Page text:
Image: US DEA / Wikimedia Commons

Poll: Should Australian Music Festivals Implement Drug Testing?

UPDATE 09/12/15: Our poll has now closed and the results have been published.

Drug use at Australian music festivals is back in the spotlight after the deaths of two young festival-goers — 25-year-old Sylvia Choi and 19-year-old Stefan Woodward — who both attended Stereosonic 2015, where many more drug-affected punters were treated by paramedics over the last two weeks.

With the continuing use of recreational drugs at music events, Music Feeds wants to know where you, the music-loving Aussie public, stand on the issue of implementing drug testing services at local festivals.

The tragic deaths and hospitalisations around Stereosonic have seen police, paramedics, doctors and drug experts share their views on festival drug use, with the suggestion of helping punters test the chemical makeup of their drugs raising some opposing views.

Police Assistant Commissioner Frank Mennilli has said Australia’s drug culture and music festival culture need to change. “There’s no such thing as safe drugs. You’re playing Russian roulette with your life,” he said after the death of Ms Choi.

However, ER Doctor and drug harm minimisation advocate Dr David Caldicott has told ABC‘s 7:30 program that a shipping container of forensic equipment has been successfully used at raves in the Swiss city of Zurich, to help punters test their drugs.

“Then in the 20 to 30 minutes they’re waiting for a result, [testers] engage with the consumer, let them know what’s going on… and also look at their habits and how they can stay safer,” Dr Caldicott said.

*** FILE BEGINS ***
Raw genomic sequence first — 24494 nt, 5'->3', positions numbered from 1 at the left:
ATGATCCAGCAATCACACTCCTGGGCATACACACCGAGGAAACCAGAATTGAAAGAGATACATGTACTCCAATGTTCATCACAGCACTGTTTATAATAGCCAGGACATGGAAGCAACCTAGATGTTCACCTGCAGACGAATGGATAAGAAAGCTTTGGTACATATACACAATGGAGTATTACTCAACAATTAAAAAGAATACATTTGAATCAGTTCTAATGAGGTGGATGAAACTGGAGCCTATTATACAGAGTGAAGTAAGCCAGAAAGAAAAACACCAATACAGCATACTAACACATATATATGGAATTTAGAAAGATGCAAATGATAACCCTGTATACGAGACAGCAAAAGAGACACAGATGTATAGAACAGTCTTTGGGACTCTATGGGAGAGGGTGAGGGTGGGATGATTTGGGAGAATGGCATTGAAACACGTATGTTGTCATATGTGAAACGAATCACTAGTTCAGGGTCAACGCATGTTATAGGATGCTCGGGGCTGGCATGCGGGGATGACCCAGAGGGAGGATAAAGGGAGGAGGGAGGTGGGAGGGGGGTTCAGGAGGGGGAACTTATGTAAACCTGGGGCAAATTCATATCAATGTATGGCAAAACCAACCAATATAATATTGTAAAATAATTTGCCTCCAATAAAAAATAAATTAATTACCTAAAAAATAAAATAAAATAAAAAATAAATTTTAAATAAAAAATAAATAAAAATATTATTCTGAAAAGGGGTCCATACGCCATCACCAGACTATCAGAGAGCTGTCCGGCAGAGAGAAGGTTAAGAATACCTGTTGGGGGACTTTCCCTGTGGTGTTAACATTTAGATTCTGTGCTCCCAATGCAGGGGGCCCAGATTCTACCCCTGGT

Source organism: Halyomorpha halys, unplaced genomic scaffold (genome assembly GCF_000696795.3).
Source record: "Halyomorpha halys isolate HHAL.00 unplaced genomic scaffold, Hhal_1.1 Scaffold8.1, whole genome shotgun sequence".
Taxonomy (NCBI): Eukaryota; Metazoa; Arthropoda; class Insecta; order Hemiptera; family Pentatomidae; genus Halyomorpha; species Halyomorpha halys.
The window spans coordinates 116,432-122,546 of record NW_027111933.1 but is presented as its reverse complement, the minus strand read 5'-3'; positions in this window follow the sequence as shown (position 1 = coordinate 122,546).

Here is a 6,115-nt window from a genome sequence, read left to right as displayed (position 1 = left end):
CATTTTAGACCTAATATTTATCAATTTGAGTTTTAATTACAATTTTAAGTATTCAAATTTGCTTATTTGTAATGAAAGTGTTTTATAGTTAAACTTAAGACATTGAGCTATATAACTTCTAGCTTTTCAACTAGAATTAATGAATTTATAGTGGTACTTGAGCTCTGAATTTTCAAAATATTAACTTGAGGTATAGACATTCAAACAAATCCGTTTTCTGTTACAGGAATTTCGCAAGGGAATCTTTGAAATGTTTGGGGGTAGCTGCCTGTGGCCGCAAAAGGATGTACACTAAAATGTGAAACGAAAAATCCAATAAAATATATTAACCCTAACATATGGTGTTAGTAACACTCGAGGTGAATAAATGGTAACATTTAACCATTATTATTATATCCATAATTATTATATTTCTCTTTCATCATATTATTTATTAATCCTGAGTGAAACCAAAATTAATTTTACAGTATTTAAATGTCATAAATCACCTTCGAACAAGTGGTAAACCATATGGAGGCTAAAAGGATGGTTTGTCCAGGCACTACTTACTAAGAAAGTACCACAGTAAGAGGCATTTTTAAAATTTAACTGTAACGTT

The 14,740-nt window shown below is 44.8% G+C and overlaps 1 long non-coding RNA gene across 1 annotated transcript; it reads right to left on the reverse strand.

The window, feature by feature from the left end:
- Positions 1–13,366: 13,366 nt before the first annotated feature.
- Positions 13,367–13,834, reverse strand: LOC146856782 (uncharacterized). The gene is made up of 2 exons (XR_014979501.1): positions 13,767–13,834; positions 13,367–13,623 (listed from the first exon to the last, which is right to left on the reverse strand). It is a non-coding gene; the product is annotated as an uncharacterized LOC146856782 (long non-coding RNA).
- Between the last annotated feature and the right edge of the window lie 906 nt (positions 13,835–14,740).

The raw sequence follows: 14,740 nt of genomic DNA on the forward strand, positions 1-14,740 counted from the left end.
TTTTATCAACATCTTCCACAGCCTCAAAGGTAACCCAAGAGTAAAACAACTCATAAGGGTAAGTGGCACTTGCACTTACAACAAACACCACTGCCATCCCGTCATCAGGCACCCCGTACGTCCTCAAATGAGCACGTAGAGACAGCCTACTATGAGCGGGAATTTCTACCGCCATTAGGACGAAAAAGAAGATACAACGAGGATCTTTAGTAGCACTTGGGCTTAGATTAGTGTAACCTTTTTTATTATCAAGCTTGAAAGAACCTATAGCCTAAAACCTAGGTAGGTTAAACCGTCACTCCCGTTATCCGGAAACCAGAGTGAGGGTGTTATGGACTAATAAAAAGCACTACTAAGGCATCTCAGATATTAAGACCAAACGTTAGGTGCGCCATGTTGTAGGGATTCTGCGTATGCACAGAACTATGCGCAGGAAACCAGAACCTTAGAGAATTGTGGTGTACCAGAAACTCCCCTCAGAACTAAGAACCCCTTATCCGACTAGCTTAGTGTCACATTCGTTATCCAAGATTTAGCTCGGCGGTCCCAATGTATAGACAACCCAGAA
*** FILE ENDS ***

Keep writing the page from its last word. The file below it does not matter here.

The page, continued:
“They’ve already decided to use drugs and we need to be far more nuanced in our approach to illicit drugs than we currently are.”

Artists have joined the call too, with the likes of Melbourne MC Illy and Stereosonic main-stagers Peking Duk arguing for a rethink of drug safety measures at Aussie festivals.

“You’re talking about recreational drug users at a festival, not addicts, not dealers or criminals, except for the few hours when they have a pinger on them,” Illy told triple j‘s Hack. “There’s an environment at festivals where there are risks… if it’s going to make better informed decisions for these people then I think it’s something that should be encouraged.”

Meanwhile, those who argue against implementing drug testing have said the services are costly and aren’t 100 per cent accurate, while others like The Project‘s Steve Price have also suggested that drug testing would legitimise drug taking at concerts.

Festivals themselves have differing views as well, with Victoria’s Rainbow Serpent Festival hoping to implement drug testing and others like Big Pineapple Music Festival and Caloundra Music Festival telling Sunshine Coast Daily that drug testing isn’t necessary at festivals which don’t have a drug culture.

“I can’t see it being practical,”Caloundra Music Festival organiser Richie Eyles told the publication. “Testing people’s drugs is like saying ‘hey it’s okay to take drugs’.”

With all those conflicting views in mind, hit up the poll below and let us know where you stand on the issue of drug testing at Aussie festivals.

The traditional drug safety approach involving cops, sniffer dogs and heavier security isn’t working as well as authorities would have hoped for, so would drug testing help stop more punters from injuring themselves or dying at music festivals?

UPDATE 09/12/15: Our poll has now closed and the results have been published.

[Poll has ended]

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